Dictionary.com
definitions
  • synonyms

need

[need]
See more synonyms for need on Thesaurus.com
noun
  1. a requirement, necessary duty, or obligation: There is no need for you to go there.
  2. a lack of something wanted or deemed necessary: to fulfill the needs of the assignment.
  3. urgent want, as of something requisite: He has no need of your charity.
  4. necessity arising from the circumstances of a situation or case: There is no need to worry.
  5. a situation or time of difficulty; exigency: to help a friend in need; to be a friend in need.
  6. a condition marked by the lack of something requisite: the need for leadership.
  7. destitution; extreme poverty: The family's need is acute.
Show More
verb (used with object)
  1. to have need of; require: to need money.
Show More
verb (used without object)
  1. to be under an obligation (used as an auxiliary, typically in an interrogative or in a negative statement, and followed by infinitive, in certain cases without to; in the 3d person singular the form is need, not needs): He need not go.
  2. to be in need or want.
  3. to be necessary: There needs no apology.
Show More
Idioms
  1. if need be, should the necessity arise: If need be, I can type the letters myself.
Show More

Origin of need

before 900; (noun) Middle English nede, Old English nēd (WSaxon nīed), cognate with German Not, Old Norse nauth, Gothic nauths; (v.) Middle English neden, Old English nēodian, derivative of the noun
Related formsneed·er, nounun·need·ed, adjectivewell-need·ed, adjective

Synonyms

See more synonyms for need on Thesaurus.com
3. requirement. 5. emergency. 7. neediness, indigence, penury, privation. 8. want, lack.

Synonym study

2, 3. See lack. 4. Need, necessity imply a want, a lack, or a demand, which must be filled. Need, a word of Old English origin, has connotations that make it strong in emotional appeal: the need to be appreciated. Necessity, a word of Latin origin, is more formal and impersonal or objective; though much stronger than need in expressing urgency or imperative demand, it is less effective in appealing to the emotions: Water is a necessity for living things. 7. See poverty.

Antonyms

7. wealth.
Dictionary.com Unabridged Based on the Random House Unabridged Dictionary, © Random House, Inc. 2018

British Dictionary definitions for well-needed

need

verb
  1. (tr) to be in want ofto need money
  2. (tr) to require or be required of necessity (to be or do something); be obligedto need to do more work
  3. (takes an infinitive without to) used as an auxiliary in negative and interrogative sentences to express necessity or obligation, and does not add -s when used with he, she, it, and singular nounsneed he go?
  4. (intr) archaic to be essential or necessary tothere needs no reason for this
Show More
noun
  1. the fact or an instance of feeling the lack of somethinghe has need of a new coat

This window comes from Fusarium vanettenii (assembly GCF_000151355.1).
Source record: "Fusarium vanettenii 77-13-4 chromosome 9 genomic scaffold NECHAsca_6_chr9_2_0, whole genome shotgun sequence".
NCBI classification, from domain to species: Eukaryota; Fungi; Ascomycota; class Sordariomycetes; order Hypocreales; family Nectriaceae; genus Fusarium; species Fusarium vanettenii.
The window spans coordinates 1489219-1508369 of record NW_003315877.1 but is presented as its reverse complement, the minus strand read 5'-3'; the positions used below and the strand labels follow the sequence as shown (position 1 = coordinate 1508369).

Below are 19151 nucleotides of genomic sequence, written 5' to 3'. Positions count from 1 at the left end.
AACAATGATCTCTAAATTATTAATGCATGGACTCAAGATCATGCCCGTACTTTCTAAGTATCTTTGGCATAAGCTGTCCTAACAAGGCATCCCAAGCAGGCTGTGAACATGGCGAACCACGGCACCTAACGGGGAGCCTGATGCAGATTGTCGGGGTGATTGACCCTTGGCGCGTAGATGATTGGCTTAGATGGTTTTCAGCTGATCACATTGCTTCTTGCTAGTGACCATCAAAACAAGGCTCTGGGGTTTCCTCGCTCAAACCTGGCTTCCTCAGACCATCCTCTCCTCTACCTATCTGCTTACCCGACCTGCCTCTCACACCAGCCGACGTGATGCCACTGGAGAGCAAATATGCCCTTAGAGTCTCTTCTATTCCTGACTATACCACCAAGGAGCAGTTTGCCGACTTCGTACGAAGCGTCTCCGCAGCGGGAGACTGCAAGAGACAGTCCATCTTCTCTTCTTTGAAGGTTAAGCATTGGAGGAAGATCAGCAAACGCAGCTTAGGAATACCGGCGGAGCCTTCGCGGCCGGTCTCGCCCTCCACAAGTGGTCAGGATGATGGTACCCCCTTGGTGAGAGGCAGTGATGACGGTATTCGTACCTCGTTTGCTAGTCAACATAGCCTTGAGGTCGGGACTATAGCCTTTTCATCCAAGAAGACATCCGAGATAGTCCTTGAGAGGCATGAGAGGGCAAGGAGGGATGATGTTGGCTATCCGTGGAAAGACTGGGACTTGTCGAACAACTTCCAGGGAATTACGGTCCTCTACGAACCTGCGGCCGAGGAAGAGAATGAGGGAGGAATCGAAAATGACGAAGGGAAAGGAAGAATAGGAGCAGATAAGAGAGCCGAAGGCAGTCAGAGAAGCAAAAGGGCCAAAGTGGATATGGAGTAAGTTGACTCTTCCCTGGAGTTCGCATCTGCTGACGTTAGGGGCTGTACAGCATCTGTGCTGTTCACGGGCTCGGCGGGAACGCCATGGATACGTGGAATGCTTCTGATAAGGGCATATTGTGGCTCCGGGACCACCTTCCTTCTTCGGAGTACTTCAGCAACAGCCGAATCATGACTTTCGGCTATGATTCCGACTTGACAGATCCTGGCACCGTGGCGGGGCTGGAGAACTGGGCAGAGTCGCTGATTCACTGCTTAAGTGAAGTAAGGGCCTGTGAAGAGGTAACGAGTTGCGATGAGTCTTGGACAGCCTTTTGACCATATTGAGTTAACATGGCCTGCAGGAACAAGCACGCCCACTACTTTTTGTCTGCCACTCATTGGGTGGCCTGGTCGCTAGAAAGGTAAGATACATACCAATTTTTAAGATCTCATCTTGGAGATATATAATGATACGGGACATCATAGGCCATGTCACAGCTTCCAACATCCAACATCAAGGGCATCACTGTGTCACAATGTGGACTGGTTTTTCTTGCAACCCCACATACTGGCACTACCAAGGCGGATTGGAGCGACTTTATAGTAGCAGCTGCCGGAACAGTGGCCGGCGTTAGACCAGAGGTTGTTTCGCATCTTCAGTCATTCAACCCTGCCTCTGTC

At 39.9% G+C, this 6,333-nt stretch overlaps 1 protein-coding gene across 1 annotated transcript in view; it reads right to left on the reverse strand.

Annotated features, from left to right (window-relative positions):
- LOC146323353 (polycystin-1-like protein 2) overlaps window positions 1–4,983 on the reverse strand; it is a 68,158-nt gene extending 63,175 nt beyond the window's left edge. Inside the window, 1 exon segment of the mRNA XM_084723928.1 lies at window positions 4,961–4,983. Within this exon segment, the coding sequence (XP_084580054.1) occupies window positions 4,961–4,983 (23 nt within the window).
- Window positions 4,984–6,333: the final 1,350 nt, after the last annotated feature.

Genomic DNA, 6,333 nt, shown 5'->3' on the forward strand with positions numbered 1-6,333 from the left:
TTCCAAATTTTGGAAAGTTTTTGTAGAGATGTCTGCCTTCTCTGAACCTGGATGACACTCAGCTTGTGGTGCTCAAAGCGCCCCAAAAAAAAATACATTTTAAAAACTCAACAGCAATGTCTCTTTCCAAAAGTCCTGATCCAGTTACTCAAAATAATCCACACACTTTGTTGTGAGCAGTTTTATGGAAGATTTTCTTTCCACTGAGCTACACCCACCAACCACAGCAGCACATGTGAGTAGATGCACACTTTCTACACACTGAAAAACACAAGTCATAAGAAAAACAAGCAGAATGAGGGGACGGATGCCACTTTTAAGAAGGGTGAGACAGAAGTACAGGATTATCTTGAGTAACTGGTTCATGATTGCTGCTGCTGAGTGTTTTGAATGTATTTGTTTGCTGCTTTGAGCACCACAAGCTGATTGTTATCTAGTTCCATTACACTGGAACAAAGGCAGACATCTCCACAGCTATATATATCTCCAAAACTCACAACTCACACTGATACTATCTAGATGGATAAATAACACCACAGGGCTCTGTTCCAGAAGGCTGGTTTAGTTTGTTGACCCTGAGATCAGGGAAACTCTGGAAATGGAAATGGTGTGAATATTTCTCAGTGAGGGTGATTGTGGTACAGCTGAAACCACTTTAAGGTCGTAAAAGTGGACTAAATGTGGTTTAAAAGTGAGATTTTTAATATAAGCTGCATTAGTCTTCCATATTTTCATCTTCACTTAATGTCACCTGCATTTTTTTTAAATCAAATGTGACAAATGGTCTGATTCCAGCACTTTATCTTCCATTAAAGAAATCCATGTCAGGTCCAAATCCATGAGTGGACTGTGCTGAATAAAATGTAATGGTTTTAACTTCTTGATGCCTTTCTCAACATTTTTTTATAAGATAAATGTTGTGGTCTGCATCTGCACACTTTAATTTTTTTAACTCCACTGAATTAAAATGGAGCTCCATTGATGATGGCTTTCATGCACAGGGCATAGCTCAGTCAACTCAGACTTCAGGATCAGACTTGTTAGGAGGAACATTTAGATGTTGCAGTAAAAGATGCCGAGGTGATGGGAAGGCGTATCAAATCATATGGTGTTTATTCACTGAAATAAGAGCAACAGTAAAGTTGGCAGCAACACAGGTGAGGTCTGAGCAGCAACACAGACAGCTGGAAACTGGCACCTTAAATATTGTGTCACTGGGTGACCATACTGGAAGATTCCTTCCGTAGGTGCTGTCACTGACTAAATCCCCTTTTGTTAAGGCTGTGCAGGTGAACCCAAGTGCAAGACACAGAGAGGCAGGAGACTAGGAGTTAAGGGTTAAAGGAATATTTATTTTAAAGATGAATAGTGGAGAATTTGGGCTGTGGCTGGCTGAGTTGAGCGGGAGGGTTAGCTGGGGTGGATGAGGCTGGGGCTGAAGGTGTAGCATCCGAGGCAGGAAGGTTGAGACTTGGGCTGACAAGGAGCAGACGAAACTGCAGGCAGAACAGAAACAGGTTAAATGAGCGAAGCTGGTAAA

2. a requirementthe need for vengeance
  3. necessity or obligation resulting from some situationno need to be frightened
  4. distress or extremitya friend in need
  5. extreme poverty or destitution; penury
Show More
See also needs

Word Origin

Old English nēad, nied; related to Old Frisian nēd, Old Saxon nōd, Old High German nōt
Collins English Dictionary - Complete & Unabridged 2012 Digital Edition © William Collins Sons & Co. Ltd. 1979, 1986 © HarperCollins Publishers 1998, 2000, 2003, 2005, 2006, 2007, 2009, 2012

Word Origin and History for well-needed

need

n.

Old English nied (West Saxon), ned (Mercian) "necessity, compulsion, duty; hardship, distress; errand, business," originally "violence, force," from Proto-Germanic *nauthis (cf. Old Saxon nod, Old Norse nauðr, Old Frisian ned, Middle Dutch, Dutch nood, Old High German not, German Not, Gothic nauþs "need"), probably cognate with Old Prussian nautin "need," and perhaps with Old Church Slavonic nazda, Russian nuzda, Polish nędza "misery, distress," from PIE *nau- "death, to be exhausted" (see narwhal).

The more common Old English word for "need, necessity, want" was ðearf, but they were connected via a notion of "trouble, pain," and the two formed a compound, niedðearf "need, necessity, compulsion, thing needed." Nied also might have been influenced by Old English neod "desire, longing," which often was spelled the same. Common in Old English compounds, e.g. niedfaru "compulsory journey," a euphemism for "death;" niedhæmed "rape," the second element being an Old English word meaning "sexual intercourse;" niedling "slave." Meaning "extreme poverty, destitution" is from c.1200.

Show More

need

v.

Old English neodian "be necessary, be required (for some purpose); require, have need of," from the same root as need (n.). Meaning "to be under obligation (to do something)" is from late 14c. Related: Needed; needing. The adjectival phrase need-to-know is attested from 1952. Dismissive phrase who needs it?, popular from c.1960, is a translated Yiddishism.

Show More
Online Etymology Dictionary, © 2010 Douglas Harper

Idioms and Phrases with well-needed

need

In addition to the idiom beginning with need

also see:

Show More
The American Heritage® Idioms Dictionary Copyright © 2002, 2001, 1995 by Houghton Mifflin Harcourt Publishing Company. Published by Houghton Mifflin Harcourt Publishing Company.